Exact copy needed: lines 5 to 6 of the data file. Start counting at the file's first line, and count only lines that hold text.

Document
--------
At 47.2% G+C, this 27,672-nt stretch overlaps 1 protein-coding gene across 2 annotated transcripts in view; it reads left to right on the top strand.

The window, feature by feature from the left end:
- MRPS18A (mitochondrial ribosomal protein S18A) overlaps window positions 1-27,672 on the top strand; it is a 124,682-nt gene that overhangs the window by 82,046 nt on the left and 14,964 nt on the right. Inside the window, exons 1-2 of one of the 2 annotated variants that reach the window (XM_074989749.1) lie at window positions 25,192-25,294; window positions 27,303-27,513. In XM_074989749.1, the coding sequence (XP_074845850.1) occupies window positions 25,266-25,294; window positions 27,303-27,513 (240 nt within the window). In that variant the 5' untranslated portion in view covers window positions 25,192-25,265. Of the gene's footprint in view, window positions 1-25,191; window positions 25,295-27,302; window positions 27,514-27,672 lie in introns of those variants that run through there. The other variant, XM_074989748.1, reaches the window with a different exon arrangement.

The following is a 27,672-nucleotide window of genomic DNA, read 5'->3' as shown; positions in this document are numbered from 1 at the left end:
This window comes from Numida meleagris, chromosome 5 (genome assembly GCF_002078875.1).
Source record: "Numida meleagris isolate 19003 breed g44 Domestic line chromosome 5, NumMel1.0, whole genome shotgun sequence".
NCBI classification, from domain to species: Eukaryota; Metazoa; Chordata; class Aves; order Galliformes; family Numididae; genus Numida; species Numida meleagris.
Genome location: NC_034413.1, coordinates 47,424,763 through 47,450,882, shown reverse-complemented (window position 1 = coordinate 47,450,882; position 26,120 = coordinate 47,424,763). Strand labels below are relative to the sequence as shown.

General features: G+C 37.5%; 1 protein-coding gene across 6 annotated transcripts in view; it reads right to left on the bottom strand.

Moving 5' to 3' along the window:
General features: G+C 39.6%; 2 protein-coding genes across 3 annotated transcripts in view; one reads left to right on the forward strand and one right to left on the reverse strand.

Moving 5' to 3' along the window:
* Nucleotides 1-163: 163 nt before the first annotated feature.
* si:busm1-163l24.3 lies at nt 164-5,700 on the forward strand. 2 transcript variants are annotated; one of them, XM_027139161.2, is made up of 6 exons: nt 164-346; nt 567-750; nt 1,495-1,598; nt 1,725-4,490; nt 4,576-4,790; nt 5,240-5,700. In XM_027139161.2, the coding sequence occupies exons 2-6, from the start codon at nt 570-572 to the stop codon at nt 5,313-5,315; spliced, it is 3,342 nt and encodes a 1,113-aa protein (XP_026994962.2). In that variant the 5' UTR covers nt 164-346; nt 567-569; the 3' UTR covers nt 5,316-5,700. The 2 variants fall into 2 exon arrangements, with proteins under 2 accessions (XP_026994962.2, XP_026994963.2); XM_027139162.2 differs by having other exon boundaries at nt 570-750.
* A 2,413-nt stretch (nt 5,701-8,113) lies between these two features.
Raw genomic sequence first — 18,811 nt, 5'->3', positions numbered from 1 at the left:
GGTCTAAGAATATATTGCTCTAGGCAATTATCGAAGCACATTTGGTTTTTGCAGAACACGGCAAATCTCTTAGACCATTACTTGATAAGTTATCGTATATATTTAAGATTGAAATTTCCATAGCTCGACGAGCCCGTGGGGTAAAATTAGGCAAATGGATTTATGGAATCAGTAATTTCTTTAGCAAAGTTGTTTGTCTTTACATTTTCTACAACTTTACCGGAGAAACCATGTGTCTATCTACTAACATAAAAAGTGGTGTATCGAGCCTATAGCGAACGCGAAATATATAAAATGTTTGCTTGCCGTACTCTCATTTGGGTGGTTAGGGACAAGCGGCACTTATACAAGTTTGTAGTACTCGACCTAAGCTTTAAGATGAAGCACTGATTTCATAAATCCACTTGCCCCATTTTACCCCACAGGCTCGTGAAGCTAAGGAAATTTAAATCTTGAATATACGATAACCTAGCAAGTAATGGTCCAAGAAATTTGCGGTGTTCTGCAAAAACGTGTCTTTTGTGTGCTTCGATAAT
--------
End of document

This window comes from Numida meleagris, chromosome 5 (genome assembly GCF_002078875.1).
Source record: "Numida meleagris isolate 19003 breed g44 Domestic line chromosome 5, NumMel1.0, whole genome shotgun sequence".